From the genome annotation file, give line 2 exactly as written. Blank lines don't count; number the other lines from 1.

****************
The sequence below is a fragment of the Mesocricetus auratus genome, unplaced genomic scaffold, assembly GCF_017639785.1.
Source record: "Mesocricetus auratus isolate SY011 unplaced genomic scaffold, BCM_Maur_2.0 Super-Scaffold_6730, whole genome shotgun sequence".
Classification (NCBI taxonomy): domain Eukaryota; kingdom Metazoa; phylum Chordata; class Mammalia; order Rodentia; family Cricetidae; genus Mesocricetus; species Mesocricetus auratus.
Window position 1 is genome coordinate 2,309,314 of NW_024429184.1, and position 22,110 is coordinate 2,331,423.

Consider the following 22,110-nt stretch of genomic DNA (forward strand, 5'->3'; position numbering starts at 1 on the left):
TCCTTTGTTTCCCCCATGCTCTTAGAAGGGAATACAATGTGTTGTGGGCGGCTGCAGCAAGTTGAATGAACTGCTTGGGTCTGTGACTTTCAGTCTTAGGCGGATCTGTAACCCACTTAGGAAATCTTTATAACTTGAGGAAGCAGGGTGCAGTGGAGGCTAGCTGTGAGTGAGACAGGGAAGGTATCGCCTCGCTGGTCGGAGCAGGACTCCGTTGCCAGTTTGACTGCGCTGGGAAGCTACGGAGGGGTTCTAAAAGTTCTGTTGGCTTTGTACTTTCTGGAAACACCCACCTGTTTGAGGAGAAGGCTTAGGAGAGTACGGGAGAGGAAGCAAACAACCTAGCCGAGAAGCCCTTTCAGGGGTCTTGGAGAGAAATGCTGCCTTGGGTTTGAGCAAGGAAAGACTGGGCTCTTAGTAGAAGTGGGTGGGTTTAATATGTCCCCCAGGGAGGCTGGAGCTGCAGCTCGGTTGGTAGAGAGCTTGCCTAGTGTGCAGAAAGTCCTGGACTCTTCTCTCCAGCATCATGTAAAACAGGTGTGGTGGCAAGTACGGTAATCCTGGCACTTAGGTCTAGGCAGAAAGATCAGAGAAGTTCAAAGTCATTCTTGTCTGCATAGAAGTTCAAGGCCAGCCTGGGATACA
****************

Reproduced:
Source record: "Mesocricetus auratus isolate SY011 unplaced genomic scaffold, BCM_Maur_2.0 Super-Scaffold_6730, whole genome shotgun sequence".